106th Precinct Issues ‘Fraud Crime Alert’ for Scams

106th Precinct Issues ‘Fraud Crime Alert’ for Scams

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Authorities this week detailed the Emergency/Grandparent scam and the Green Dot Money Pack scam.

By Forum Staff
Community Affairs cops at the 106th Precinct issued a Fraud Crime Alert this week on the command’s social media platforms to warn area residents of the two most common scams crooks are currently employing to pilfer money and/or identities.
Authorities said it all comes down to confidence.
“[Thieves] gain your trust and when they have you hooked, they ask you for money; they take it and run,” the officers wrote. “The scenarios they use to lure you in constantly change. But you can protect yourself and your friends and family by arming yourself with the knowledge of the most common types of fraud.”
First is the Emergency/Grandparent scam. This scheme, like so many others, plays off people’s emotions and strong desire to help others in need.
“Emergency scams come in all shapes and sizes,” according to the NYPD. “There’s the Grandparent scam where con artists contact the elderly claiming to be their grandchild, urgently asking for money.”
Police also warned of the similar Social Networking scam where crooks hack into social networking accounts and then target friends with frantic requests for money, claiming injury, arrest, etc.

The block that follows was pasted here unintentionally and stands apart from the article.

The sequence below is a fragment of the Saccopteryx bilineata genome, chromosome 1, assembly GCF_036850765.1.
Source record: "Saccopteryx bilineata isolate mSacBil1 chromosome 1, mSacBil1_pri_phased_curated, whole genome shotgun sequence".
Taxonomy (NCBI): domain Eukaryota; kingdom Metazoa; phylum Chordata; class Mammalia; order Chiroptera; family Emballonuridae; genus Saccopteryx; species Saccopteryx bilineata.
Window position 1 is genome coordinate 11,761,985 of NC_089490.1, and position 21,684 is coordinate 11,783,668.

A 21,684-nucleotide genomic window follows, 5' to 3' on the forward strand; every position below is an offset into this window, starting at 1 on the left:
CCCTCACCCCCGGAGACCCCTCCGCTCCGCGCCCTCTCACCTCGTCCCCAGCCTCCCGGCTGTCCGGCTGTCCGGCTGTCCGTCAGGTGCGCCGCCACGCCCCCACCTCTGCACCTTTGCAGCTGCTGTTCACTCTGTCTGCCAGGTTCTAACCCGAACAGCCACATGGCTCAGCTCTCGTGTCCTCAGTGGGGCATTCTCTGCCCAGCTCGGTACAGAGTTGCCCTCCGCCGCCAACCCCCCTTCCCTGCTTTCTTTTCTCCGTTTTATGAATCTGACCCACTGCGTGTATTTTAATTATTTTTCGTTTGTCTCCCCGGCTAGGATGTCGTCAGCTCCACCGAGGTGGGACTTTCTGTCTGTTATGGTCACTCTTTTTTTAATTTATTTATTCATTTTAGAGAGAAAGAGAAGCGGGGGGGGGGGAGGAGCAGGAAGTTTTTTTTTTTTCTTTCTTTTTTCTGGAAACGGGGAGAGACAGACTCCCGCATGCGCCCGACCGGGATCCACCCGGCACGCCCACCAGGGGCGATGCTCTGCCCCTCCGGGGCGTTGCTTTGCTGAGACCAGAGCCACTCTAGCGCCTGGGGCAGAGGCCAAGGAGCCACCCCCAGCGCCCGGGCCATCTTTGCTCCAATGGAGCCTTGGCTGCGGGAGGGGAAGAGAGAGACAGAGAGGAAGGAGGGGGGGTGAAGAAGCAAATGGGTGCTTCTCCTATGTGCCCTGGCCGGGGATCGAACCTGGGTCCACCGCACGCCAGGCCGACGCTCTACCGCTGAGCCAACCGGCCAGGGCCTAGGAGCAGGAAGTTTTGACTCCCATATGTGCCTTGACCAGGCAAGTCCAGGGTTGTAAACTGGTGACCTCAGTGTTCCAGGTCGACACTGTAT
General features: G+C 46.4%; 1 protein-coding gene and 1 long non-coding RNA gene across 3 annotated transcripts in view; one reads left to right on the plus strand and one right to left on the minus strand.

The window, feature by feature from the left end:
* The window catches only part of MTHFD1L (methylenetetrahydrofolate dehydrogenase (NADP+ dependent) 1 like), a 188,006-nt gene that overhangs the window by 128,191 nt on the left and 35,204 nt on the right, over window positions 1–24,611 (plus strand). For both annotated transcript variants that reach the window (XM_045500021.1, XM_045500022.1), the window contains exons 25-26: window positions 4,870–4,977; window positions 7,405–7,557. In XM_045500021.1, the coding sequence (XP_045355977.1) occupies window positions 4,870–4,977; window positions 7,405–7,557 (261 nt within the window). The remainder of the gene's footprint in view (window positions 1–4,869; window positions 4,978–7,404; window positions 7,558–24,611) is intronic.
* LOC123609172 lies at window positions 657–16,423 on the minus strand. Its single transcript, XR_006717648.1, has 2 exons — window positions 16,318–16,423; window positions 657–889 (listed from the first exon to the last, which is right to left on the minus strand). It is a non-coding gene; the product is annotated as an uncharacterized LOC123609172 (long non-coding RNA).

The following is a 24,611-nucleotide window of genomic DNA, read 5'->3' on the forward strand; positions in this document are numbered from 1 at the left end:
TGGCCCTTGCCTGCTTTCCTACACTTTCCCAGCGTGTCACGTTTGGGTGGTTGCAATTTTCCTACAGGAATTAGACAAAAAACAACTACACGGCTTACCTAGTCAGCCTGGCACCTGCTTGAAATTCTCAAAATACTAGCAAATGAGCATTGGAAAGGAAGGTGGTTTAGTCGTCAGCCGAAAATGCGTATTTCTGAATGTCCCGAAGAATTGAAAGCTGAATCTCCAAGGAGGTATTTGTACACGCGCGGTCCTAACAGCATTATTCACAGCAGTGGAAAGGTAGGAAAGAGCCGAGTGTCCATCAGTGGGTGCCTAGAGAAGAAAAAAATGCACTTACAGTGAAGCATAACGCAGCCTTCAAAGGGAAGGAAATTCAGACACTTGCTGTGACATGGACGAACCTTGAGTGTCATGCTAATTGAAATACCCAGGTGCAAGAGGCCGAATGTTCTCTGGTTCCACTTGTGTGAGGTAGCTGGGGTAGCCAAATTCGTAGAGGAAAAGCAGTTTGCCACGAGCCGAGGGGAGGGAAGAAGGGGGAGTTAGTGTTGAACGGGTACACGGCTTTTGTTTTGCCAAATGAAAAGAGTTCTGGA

The Green Dot Money Pack scam has been perpetrated by many for many years. The crook calls a potential victim, claims to be a “marshal” or “agent” from the Internal Revenue Service, U.S. Immigration and Customs Enforcement, State Lottery, or utility company officials from Con Ed or Verizon, calling about a past-due balance that is owed. The caller will tell the victim that unless the debt is paid immediately, a team of officers will come to the victim’s home that day to arrest them.
The scammer will also request that the “IRS Tax Warrant” be paid with a Green Dot Card Money Card or Western Union MoneyGram. They also often use caller ID spoofing so that the victim’s box indicates that the “Internal Revenue Service” is calling, or displays the phone number of the IRS. Sometimes scammers will also ask victims for personal information such as a Social Security number in order to commit identity theft.

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